Some Christians are already feeling the heat in England
The problem of growing Islamic extremism in Great Britain that Prime Minister David Cameron addressed in a speech Monday is responsible not only for sending British recruits to ISIS, but also fueling persecution of Christians at home. Speaking in Birmingham, where there is a significant Muslim population, Cameron pledged to tackle extremist ideology and "the failures of integration" which he said has led to hundreds of Britons joining the Islamic State group, according to the BBC:
He also pledged to look at social housing to prevent further segregation. …
Cameron set out four major areas that needed attention: countering the "warped" extremist ideology, the process of radicalisation, the "drowning out" of moderate Muslim voices, and the "identity crisis" among some British-born Muslims.
One of the communities most affected by the home-grown Islamism is the immigrant Pakistani Christian community. In many cases, the victims are going through a second persecution.
Take Stephen Anjum. He left his native Pakistan in a hurry in 2009, along with his wife, Thomasena, who was shot by members of the Taliban. According to Anjum, she recovered "miraculously."
The couple and their children sought asylum in the UK, but according to an acount he gave in an interview with Aleteia, it has been an uphill battle, beginning with his asylumn application. Anjum said the official of the Home Office who interviewed him was accompanied by two Muslim women who were being trained by the Home Office and ended up objecting to Anjum’s claims.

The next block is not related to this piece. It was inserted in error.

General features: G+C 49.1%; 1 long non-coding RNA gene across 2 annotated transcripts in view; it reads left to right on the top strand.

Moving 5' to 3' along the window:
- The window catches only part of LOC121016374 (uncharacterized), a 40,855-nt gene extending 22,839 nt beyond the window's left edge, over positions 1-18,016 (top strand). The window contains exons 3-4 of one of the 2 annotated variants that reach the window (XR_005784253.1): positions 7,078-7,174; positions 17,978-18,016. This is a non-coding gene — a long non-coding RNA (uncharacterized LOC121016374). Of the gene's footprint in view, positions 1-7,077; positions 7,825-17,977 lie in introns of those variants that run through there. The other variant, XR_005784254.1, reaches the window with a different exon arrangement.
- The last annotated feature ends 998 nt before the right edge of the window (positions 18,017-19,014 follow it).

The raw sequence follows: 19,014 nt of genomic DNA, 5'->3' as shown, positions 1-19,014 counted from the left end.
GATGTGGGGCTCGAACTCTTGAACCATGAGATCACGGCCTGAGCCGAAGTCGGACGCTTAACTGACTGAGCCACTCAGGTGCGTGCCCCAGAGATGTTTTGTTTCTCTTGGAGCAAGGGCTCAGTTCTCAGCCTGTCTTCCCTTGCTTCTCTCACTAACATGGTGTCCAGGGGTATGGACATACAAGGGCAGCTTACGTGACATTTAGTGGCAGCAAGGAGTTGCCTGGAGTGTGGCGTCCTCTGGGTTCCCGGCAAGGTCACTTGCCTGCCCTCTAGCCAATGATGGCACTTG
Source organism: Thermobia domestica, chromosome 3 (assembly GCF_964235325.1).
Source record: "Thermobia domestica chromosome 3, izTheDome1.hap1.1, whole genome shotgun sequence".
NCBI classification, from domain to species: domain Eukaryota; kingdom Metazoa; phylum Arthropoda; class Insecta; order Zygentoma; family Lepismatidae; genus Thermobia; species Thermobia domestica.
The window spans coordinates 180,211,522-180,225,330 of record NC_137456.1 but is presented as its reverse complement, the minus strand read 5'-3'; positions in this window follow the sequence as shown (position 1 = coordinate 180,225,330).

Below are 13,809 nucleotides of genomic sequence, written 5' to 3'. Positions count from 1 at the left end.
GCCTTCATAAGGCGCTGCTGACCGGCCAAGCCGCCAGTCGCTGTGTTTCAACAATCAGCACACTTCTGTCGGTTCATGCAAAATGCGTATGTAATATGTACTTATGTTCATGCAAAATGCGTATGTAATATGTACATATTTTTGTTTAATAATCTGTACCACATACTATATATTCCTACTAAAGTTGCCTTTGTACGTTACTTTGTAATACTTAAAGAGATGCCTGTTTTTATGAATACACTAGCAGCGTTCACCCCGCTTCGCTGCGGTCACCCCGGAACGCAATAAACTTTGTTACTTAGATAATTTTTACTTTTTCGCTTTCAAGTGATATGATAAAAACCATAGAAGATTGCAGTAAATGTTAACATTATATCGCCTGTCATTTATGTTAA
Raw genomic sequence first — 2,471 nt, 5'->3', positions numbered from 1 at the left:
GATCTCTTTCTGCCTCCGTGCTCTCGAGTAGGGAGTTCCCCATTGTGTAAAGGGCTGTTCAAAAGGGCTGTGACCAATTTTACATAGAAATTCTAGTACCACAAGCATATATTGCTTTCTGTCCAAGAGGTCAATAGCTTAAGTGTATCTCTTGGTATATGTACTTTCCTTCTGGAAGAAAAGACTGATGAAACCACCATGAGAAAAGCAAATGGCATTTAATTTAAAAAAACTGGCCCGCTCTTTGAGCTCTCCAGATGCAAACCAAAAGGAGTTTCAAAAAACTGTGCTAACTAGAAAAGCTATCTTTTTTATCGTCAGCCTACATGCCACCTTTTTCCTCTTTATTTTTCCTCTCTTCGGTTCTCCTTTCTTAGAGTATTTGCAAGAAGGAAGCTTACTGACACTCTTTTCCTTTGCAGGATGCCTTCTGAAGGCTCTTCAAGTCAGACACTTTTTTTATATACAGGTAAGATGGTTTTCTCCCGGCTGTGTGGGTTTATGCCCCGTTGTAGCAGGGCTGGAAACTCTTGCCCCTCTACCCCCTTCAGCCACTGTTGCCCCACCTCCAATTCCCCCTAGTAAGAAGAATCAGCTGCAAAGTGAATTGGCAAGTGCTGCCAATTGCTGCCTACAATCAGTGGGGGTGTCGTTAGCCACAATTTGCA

The family finally did win asylum status, though, but life in Birmingham, where they were assigned a place to live, has been challenging, to say the least. Living among Birmingham’s immigrant, largely Islamic, community, the Anjums have had to defend themselves and their children at almost every step of the way.
The latest was just a fortnight ago, when Anjum, who is diabetic, stepped outside his office on his lunchbreak to eat a banana and was soon accosted by two Muslim youths who virulently accused him of breaking the Ramadan fast.
The incident might be humorous were it not so common. The Anjums have been accused of desecrating a local mosque by placing their trash in a receptacle near the house of worship. Their children have faced threats in the local public school because their Muslim classmates believe they converted from Islam to Christianity (in fact, both the mother’s and father’s families have been Catholic for several generations),
"We complained because a group in the school was trying to teach him Islam," Anjum said. "A group of teenage girls were always giving him religious books about Islam. … The children are so radicalized they don’t tolerate any Christian child in their environment. They believe conversion is a sin, so they were always bullying him."
Anjum said there are areas of Birmingham that are now considered "no-go areas for white people. If they go they smash their car windows. They say, ‘Why do you come here? This is our area.’
"My wife and I used to go there to buy Asian foods," he said. "We were scared to go there because sometimes she wears trousers, and one day there were two Muslim clerics on the road who said, ‘Why are you not wearing a scarf? Where is your burqa?"
One person who has been in a position to see what is happening also represents an immigrant Christian community in the UK, Bishop Angaelos, general bishop of the Coptic Orthodox Church in the United Kingdom. He notes that such persecution tends to affect Christian immigrants from Pakistan much more than those from Egypt or other parts of the Near East.